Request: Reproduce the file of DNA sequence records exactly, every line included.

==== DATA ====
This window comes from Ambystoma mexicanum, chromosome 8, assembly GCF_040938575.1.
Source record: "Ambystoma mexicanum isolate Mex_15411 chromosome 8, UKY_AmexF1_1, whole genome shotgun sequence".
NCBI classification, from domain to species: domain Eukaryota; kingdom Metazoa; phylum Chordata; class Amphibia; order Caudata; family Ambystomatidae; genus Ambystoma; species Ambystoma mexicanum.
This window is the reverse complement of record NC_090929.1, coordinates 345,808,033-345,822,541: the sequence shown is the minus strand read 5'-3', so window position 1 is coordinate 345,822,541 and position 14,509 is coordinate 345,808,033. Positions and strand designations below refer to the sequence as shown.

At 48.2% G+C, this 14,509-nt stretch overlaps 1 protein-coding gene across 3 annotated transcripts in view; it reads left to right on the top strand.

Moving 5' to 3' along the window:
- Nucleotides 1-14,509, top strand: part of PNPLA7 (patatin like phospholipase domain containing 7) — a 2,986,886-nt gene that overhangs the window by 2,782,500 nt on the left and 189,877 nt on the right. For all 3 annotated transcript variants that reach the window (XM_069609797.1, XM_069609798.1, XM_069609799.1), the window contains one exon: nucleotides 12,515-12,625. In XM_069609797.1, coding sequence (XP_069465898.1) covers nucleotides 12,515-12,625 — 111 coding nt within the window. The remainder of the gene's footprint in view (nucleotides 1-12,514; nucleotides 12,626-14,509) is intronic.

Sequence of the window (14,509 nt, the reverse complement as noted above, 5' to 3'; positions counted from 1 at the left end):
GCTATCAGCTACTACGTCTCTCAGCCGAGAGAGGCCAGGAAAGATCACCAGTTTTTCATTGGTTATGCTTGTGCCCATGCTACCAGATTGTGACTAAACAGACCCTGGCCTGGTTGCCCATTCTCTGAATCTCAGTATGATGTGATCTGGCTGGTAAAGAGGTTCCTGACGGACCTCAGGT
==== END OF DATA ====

This window comes from Ambystoma mexicanum, chromosome 8, assembly GCF_040938575.1.
Source record: "Ambystoma mexicanum isolate Mex_15411 chromosome 8, UKY_AmexF1_1, whole genome shotgun sequence".
NCBI classification, from domain to species: domain Eukaryota; kingdom Metazoa; phylum Chordata; class Amphibia; order Caudata; family Ambystomatidae; genus Ambystoma; species Ambystoma mexicanum.
This window is the reverse complement of record NC_090929.1, coordinates 345,808,033-345,822,541: the sequence shown is the minus strand read 5'-3', so window position 1 is coordinate 345,822,541 and position 14,509 is coordinate 345,808,033. Positions and strand designations below refer to the sequence as shown.

At 48.2% G+C, this 14,509-nt stretch overlaps 1 protein-coding gene across 3 annotated transcripts in view; it reads left to right on the top strand.

Moving 5' to 3' along the window:
- Nucleotides 1-14,509, top strand: part of PNPLA7 (patatin like phospholipase domain containing 7) — a 2,986,886-nt gene that overhangs the window by 2,782,500 nt on the left and 189,877 nt on the right. For all 3 annotated transcript variants that reach the window (XM_069609797.1, XM_069609798.1, XM_069609799.1), the window contains one exon: nucleotides 12,515-12,625. In XM_069609797.1, coding sequence (XP_069465898.1) covers nucleotides 12,515-12,625 — 111 coding nt within the window. The remainder of the gene's footprint in view (nucleotides 1-12,514; nucleotides 12,626-14,509) is intronic.

Sequence of the window (14,509 nt, the reverse complement as noted above, 5' to 3'; positions counted from 1 at the left end):
GCTATCAGCTACTACGTCTCTCAGCCGAGAGAGGCCAGGAAAGATCACCAGTTTTTCATTGGTTATGCTTGTGCCCATGCTACCAGATTGTGACTAAACAGACCCTGGCCTGGTTGCCCATTCTCTGAATCTCAGTATGATGTGATCTGGCTGGTAAAGAGGTTCCTGACGGACCTCAGGT